cat_reviews

Phantogram Continue to Grow Bigger in Philadelphia

October 20th, 2014

Phantogram – Union Transfer – October 18, 2014

tumblr_n3rz3pJAwQ1qga7lvo1_500
What a difference four years can make. In 2010, Phantogram played Mercury Lounge to an audience of half the venue’s capacity. The duo of beat-maker Josh Carter and vocalist Sarah Barthel showed confidence then, playing songs from their excellent debut album, Eyelid Movies, complemented by art-house films in the background, but they were still feeling through the material to create an engaging live show. On Saturday night at Union Transfer, though, Phantogram looked like a band transformed, in full possession of their talents and truly deserving of the sold-out crowd’s transfixed gaze. It was a performance to enjoy in and of itself and to admire for its passion, physicality and complete beauty.

Stunning Barthel is Phantogram’s visual and emotional center. On Saturday, she wore a black leather crop top with black short shorts to match and silver bracelets running from her wrist to her elbow. Throughout the set, Barthel moved around the stage with a microphone in hand, sighing and singing her vocal parts with an intensity that soared above the group’s full-bodied sound. Two additional musicians, a live drummer and multi-instrumentalist, created floor-shaking bass and teeth-clattering kicks. Beams of strobe light flashed onto the band and crowd. Still, Barthel’s fragile voice juxtaposed against huge electronic beats is the unique success of Phantogram’s sound. It’s what kept the audience rapt until the last electronic loops cut out.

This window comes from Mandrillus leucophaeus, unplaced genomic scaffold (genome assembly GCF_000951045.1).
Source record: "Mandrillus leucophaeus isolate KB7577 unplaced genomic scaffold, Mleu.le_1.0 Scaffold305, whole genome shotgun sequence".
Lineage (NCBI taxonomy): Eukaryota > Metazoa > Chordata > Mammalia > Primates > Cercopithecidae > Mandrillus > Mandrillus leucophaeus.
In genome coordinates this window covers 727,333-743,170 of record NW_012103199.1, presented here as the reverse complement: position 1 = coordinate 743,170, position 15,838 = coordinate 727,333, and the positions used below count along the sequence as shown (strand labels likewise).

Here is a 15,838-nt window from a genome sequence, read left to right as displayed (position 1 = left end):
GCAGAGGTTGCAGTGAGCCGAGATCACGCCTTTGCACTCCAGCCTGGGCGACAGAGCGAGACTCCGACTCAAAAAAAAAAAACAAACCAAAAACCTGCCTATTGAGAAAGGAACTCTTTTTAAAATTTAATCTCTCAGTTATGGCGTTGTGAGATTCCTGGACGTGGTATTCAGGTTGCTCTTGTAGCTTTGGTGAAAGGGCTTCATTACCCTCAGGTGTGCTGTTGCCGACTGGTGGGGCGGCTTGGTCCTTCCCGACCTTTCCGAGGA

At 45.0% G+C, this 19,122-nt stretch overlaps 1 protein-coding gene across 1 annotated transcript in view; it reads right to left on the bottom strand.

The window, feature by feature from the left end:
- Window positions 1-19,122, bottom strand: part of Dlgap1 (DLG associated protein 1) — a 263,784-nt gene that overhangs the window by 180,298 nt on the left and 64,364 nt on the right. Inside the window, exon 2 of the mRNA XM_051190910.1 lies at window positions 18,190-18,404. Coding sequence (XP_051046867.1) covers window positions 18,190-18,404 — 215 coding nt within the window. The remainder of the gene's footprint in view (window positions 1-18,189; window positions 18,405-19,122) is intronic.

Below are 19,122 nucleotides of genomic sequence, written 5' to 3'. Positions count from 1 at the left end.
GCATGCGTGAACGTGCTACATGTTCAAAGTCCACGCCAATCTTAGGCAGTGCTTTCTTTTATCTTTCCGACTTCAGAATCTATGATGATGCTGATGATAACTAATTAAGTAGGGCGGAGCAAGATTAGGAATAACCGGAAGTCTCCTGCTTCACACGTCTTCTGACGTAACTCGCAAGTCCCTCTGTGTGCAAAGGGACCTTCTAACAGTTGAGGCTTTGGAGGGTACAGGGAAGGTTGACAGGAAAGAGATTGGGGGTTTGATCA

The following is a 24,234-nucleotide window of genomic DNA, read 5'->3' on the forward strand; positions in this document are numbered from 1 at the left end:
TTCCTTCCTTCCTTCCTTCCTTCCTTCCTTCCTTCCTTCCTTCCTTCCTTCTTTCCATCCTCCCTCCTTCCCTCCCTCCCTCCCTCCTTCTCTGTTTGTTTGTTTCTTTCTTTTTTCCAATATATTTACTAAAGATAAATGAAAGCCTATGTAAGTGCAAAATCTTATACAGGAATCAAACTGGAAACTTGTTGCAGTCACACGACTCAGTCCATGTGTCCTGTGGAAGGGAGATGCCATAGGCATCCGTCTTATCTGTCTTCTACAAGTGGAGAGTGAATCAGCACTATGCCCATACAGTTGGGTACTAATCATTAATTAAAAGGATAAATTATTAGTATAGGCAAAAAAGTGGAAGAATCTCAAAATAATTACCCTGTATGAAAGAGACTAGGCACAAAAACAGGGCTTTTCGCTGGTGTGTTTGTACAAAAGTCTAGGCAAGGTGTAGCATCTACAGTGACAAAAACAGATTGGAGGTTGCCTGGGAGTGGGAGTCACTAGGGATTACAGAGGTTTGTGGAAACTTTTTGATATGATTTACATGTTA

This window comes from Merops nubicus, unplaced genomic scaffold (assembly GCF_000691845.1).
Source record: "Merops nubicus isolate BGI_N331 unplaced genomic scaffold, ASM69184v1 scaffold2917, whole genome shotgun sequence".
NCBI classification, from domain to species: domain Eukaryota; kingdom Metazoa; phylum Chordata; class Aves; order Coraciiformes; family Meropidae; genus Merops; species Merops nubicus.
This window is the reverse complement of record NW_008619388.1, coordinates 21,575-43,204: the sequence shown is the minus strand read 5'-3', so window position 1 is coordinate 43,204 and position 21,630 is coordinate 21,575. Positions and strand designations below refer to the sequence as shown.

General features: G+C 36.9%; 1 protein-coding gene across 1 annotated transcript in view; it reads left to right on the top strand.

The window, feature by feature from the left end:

Four years later, Phantogram are famous. Their music appears in commercials and on the Hunger Games soundtrack. Their second album, Voices, released this year, reached No. 11 on the Billboard 200. And when Phantogram played their most recent single, “Fall in Love,” next to Eyelid Movies“When I’m Small,” 1,000 people sang along to both choruses. That’s a new phenomenon, but it’s also a consummate showing of support from Philadelphians. At the show’s end, Barthel said of Phantogram’s first ever performance, which was in Philadelphia: “Ten people showed up, but they brought it.” And with a second sold-out show on Sunday, Philly brought it again—and whenever Phantogram return, a growing and increasingly connected audience will be there. —Jared Levy